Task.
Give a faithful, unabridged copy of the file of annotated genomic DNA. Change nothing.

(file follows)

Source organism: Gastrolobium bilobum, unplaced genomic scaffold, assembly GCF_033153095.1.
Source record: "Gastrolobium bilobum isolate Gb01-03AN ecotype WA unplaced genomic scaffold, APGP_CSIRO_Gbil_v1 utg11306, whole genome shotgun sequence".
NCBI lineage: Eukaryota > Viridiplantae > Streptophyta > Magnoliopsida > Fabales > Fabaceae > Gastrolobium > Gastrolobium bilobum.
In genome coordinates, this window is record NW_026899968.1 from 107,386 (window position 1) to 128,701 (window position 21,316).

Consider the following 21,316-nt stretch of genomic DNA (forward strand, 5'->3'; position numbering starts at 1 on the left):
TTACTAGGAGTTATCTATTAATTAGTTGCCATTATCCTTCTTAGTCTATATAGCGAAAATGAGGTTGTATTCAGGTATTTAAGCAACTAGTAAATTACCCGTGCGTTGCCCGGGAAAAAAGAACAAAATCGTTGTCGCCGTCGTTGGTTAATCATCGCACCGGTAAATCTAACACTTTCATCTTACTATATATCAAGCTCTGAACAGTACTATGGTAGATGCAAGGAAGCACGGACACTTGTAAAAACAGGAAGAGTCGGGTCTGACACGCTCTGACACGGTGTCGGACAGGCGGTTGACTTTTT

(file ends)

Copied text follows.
Source organism: Gastrolobium bilobum, unplaced genomic scaffold, assembly GCF_033153095.1.
Source record: "Gastrolobium bilobum isolate Gb01-03AN ecotype WA unplaced genomic scaffold, APGP_CSIRO_Gbil_v1 utg11306, whole genome shotgun sequence".
NCBI lineage: Eukaryota > Viridiplantae > Streptophyta > Magnoliopsida > Fabales > Fabaceae > Gastrolobium > Gastrolobium bilobum.
In genome coordinates, this window is record NW_026899968.1 from 107,386 (window position 1) to 128,701 (window position 21,316).

Consider the following 21,316-nt stretch of genomic DNA (forward strand, 5'->3'; position numbering starts at 1 on the left):
TTACTAGGAGTTATCTATTAATTAGTTGCCATTATCCTTCTTAGTCTATATAGCGAAAATGAGGTTGTATTCAGGTATTTAAGCAACTAGTAAATTACCCGTGCGTTGCCCGGGAAAAAAGAACAAAATCGTTGTCGCCGTCGTTGGTTAATCATCGCACCGGTAAATCTAACACTTTCATCTTACTATATATCAAGCTCTGAACAGTACTATGGTAGATGCAAGGAAGCACGGACACTTGTAAAAACAGGAAGAGTCGGGTCTGACACGCTCTGACACGGTGTCGGACAGGCGGTTGACTTTTT